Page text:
Report By Tupouseini Taumoepeau.
Having 100 PhD Pacific students by the year 2020, is the prime goal of the Pasifika Advancement Office at AUT University.
The director for the Office of Pasifika Advancement, (OPA) Pauline Winter, says encouraging this number of Pacific students to do their doctorate is about building a critical mass of Pacific academics and changing the system’s policies to suit those it serves.
“If we get the numbers, this not only changes the face of AUT but the organisation itself and how it treats people.”
This may seem a long while away with two PhD Pacific graduates finishing last year and 12 students currently enrolled in the PhD programme.
The programme was put in place by OPA for PhD students with the aim of creating respectful research in communities. It goes alongside a studentship programme which employs postgraduate Pasifika scholars for several hours a week while also involving them in research and mentoring.
Winter says the students’ work will better represent the traditional and urban mixed generation of Pacific people in New Zealand. About 10 per cent of AUT’s 23,715 students are Pasifika and 10 per cent are Maori.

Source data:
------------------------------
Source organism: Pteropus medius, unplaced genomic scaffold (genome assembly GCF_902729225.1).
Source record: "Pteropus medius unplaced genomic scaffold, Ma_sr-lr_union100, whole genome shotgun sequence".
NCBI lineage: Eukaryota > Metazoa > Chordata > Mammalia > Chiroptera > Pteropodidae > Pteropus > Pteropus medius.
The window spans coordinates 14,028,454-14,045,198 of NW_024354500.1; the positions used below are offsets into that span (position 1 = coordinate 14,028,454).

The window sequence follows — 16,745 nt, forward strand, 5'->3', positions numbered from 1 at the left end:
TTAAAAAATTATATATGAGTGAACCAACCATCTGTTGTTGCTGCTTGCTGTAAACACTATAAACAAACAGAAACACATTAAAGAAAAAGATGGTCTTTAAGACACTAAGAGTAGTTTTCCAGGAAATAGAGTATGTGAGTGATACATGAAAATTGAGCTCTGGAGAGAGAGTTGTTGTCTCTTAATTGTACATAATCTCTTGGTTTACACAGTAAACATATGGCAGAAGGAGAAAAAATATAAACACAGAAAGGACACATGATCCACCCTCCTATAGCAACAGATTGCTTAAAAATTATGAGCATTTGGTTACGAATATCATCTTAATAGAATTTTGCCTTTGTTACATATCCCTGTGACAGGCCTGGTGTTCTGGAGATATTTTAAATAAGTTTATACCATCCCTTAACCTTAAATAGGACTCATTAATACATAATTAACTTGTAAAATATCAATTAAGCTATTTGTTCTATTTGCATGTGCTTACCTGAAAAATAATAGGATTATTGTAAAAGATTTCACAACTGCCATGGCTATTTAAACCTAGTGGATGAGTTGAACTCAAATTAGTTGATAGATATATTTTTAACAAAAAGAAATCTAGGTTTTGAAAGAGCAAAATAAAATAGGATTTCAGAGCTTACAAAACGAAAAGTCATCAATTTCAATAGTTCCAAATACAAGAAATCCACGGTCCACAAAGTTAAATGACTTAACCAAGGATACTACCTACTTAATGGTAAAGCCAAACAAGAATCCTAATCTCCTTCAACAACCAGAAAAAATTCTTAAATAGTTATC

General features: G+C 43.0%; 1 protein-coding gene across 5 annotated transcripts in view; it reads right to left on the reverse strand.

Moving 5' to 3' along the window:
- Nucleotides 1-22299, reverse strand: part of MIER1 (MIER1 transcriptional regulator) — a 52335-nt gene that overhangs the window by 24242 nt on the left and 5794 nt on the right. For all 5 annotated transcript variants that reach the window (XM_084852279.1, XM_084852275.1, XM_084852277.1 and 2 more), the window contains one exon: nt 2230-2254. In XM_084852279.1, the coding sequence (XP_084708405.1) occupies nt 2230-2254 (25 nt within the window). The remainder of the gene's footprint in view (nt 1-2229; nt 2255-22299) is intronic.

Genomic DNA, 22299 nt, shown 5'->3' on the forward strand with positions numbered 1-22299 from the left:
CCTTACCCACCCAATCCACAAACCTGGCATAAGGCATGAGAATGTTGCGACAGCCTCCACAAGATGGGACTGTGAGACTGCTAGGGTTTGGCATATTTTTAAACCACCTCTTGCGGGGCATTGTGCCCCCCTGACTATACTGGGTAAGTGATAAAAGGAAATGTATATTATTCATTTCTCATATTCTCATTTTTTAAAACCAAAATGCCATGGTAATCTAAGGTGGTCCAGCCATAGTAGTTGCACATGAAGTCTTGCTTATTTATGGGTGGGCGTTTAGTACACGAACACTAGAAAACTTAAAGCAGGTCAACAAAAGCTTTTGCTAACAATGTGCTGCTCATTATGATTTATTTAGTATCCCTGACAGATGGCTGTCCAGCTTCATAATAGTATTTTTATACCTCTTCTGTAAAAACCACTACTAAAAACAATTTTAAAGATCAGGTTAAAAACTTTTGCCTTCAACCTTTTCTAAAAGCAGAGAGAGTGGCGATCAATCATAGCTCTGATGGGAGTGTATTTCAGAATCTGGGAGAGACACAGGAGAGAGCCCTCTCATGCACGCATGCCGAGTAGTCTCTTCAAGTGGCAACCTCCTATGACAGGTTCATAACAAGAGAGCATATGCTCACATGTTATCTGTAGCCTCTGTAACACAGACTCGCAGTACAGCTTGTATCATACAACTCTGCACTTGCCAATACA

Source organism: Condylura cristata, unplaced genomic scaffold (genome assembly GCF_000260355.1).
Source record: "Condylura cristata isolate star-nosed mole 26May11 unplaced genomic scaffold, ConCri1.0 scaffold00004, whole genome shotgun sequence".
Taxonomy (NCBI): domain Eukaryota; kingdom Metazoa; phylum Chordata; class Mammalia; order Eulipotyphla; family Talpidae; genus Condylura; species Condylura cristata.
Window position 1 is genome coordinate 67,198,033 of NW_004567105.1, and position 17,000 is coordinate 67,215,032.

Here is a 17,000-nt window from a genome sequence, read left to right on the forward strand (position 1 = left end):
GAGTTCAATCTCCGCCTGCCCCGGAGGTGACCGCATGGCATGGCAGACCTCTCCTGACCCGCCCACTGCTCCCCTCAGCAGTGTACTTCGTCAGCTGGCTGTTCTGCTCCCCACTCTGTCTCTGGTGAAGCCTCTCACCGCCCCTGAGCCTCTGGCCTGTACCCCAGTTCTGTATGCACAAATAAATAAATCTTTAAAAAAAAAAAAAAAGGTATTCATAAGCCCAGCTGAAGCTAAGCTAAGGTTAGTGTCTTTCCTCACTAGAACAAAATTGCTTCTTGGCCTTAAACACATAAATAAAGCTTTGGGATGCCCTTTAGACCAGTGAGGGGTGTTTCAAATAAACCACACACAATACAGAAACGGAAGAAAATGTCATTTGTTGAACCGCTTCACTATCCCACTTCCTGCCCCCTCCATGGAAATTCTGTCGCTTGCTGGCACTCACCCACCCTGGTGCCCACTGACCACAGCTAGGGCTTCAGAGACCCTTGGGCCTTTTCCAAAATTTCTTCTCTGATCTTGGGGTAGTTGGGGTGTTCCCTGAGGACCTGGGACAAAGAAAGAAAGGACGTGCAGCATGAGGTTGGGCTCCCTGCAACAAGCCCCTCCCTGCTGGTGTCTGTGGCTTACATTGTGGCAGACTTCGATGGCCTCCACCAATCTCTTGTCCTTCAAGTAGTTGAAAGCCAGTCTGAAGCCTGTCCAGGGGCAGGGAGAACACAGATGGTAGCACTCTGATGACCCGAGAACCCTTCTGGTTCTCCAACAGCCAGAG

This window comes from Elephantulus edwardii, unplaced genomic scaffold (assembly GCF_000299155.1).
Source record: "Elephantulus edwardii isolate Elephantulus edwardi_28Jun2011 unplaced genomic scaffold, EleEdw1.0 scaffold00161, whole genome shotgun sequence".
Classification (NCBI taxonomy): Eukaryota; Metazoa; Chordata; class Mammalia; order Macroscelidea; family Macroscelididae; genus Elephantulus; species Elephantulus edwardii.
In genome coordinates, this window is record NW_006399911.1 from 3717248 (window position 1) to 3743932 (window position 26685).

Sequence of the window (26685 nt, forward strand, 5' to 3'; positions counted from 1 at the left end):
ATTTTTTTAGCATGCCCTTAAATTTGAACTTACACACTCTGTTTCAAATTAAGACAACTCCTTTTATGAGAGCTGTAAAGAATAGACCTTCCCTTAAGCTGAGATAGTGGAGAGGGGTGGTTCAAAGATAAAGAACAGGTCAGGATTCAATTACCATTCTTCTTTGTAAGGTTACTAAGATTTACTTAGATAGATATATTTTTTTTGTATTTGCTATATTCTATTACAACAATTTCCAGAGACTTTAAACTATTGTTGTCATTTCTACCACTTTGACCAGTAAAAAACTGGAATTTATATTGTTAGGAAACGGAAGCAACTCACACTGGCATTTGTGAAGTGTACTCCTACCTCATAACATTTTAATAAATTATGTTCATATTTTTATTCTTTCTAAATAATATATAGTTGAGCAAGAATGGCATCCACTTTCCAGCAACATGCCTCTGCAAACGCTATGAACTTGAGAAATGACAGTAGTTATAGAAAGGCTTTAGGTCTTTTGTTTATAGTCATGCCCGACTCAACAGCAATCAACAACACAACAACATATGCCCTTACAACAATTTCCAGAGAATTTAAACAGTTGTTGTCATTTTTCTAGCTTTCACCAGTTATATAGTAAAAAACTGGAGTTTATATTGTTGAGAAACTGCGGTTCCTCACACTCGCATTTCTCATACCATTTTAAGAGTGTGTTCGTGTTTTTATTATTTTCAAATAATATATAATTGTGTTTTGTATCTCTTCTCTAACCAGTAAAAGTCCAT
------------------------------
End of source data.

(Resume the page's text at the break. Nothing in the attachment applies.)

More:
“One of the biggest challenges lies in changing people’s attitudes and in turn how the system will work to cater to this change,” says Winter.
Statistics from the ministry of education counts a growing number of Pasifika students enrolled in post graduate education. In 2008, 31,477 Pasifika students (29,790 domestic) were enrolled in New Zealand universities. 158 of these (122 domestic) were at the doctorate level – up from 145 the previous year.
However, only about 4 percent of domestic Pasifika students study at the postgraduate level – less than half the national average.
Director of Pacific Language Studies at Auckland University, Melenaite Taumoefolau, says the faculty has the same objective of further enhancing and deepening the education of its Pacific students.
“What’s the point of having this PhD goal for students as just an ideal? We need to facilitate the formal steps that are needed to get there.”
Taumoefolau says: “Pacific people cannot afford to wait for the development of Pacific academics, as there are currently some really good non-Pacific academics, whose expertise we can use in our programmes.”
“We need to start from an undergraduate level, develop as many postgraduates as possible and then from this pool we will get the future academics – the people that will replace us.”
Tupouseini Taumoepeau is a Graduate Diploma in Journalism student at AUT University. She was recently on assignment at the Pacific Islands Forum in Port Vila, Vanuatu.